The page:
We do not agree that the presumption turns on a narrow, mechanical determination of whether, within agency parlance, the agent was an "employee" rather than an "independent contractor." To be sure, contractor status along with other factors may be significant. The presumption ordinarily is applied to parties whose relationship is "substantially one of employment, and in which the 'principal' has made advances in excess of commissions earned." Annot., 32 A.L.R.3d at 805 n. 2. Courts generally have not applied the presumption in cases "which deal with liability of independent contractors for funds advanced against charges for work to be performed or with similar situations, unless the relationship is essentially one of employment." Id. However, an exclusive sales agent like McManus, even if not strictly speaking an "employee," was seemingly in a relationship substantially of employment.4 The cases applying the presumption are not limited to "employees" in the strict sense; rather they cover relationships variously termed as principal and agent, or company and salesman, as well as master and servant. Independent contractors as well as employees can be agents. Restatement (Second) of Agency, § 2 (1958). In Pesanelli v. Lombardi, 349 Mass. 250, 207 N.E.2d 683 (1965), the Massachusetts court applied the presumption to an agreement specifying that defendant was "an associate and not an employee or partner of the plaintiff," where advances had been made with regularity.
The purpose of the presumption is to fill a void in understanding where one who devotes himself to the service of another has, of r reasons that may or may not be attributable wholly to himself, failed to generate commissions sufficient to cover the advances upon which he has depended to live. The justification for treating the advances like a salary is that the agent has been furnishing time and ability in furtherance of the principal's business; because of this, it has seemed fair to most courts to regard the advances -- absent agreement -- as a kind of guaranteed minimum compensation for services rendered. That justification obviously fades the more the agent looks like a contractor engaged in a business transaction rather than in a relationship that is "substantially" one of employment. The former was the situation in Argonaut Builders, 359 P.2d at 367-68, where the nature and circumstances of the joint enterprise overcame the presumption. In that case the court recognized the presumption at the outset, but concluded that particular facts (which were less indicative of an employment relationship than here) would indicate that the parties had manifested an intention that the defendant repay excess advances.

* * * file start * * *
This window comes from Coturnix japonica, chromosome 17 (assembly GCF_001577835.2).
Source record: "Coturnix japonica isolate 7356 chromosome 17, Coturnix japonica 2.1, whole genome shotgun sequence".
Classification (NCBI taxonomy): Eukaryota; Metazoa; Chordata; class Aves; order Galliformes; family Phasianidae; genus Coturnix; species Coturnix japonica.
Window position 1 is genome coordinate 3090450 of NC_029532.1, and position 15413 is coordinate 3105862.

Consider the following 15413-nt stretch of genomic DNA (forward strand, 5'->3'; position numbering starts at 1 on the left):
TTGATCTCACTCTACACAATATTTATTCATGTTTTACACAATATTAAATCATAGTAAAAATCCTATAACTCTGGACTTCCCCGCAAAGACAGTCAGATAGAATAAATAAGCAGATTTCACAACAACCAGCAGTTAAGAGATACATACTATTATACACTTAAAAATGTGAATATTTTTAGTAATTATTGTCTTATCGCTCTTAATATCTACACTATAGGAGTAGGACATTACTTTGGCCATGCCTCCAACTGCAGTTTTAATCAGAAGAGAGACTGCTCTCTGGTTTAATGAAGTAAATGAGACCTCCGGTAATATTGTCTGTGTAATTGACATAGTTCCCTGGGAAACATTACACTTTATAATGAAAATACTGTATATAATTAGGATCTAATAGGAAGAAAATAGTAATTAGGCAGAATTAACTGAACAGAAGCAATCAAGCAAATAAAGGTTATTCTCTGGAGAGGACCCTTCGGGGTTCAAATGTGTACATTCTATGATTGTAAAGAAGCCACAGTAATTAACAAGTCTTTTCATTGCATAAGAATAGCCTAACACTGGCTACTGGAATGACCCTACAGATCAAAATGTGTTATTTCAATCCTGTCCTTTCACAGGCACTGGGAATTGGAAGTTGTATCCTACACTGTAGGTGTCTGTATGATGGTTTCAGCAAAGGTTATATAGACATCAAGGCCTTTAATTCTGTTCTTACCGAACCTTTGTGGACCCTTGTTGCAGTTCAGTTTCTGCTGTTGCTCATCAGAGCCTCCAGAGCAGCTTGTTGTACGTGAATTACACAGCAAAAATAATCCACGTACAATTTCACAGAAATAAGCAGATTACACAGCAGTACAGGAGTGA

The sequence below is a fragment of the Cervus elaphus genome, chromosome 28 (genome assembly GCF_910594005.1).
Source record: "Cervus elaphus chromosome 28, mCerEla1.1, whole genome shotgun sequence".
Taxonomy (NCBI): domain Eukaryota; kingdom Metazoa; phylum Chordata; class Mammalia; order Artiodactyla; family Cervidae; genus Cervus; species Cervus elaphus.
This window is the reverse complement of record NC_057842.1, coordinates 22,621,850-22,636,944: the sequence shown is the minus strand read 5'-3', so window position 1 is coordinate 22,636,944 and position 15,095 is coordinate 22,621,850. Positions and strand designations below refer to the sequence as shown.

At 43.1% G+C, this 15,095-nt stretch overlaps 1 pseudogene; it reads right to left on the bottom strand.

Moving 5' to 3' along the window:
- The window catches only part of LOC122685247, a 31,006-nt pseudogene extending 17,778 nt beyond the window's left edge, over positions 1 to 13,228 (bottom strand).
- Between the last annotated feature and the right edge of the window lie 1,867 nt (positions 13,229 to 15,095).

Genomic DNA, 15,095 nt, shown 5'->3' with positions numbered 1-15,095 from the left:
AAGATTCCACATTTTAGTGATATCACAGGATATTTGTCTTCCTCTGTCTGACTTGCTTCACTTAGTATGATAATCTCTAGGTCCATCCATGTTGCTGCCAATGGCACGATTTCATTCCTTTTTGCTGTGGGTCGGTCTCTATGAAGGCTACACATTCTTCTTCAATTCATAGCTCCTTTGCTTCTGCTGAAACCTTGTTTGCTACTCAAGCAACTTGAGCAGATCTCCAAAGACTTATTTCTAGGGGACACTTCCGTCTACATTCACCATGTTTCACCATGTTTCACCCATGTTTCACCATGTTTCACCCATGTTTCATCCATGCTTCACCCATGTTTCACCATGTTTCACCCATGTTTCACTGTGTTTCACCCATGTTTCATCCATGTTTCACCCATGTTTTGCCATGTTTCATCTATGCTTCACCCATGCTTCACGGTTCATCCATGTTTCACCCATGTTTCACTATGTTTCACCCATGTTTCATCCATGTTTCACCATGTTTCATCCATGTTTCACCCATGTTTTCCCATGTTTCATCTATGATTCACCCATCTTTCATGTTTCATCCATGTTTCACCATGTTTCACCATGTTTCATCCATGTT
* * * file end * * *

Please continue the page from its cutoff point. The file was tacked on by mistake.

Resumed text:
A third argument for Amherst can be derived from the lower court's ruling that "[where] an independent contractor disables himself from repaying a debit balance from commissions by terminating his relationship with the payor, he is obligated to repay the excess of the advances over the amount of commissions actually earned." As a full statement of the law, however, that assertion was not correct. "[A] voluntary departure from employment does not in itself necessarily render the agent liable." Annot., supra, at § 13[a] (citing cases). Rather, in the absence of an express or implied agreement to repay, a departing agent may be liable in circumstances
when the agent, bound by the contract to give his best efforts to promote his principal's business interests until the end of the term of employment, wrongfully abandons, or by breach in effect abandons, the contract before the expiration of the term . . . on the theory . . . that to allow him to keep the advances would be to permit him to profit by his own wrongdoing.
Id. See, e.g., Gibson v. J.T. Allen Agency, 407 P.2d 708 (Wyo. 1965) (agent liable to repay where he left employment in order to escape repayment of the amounts advanced to him).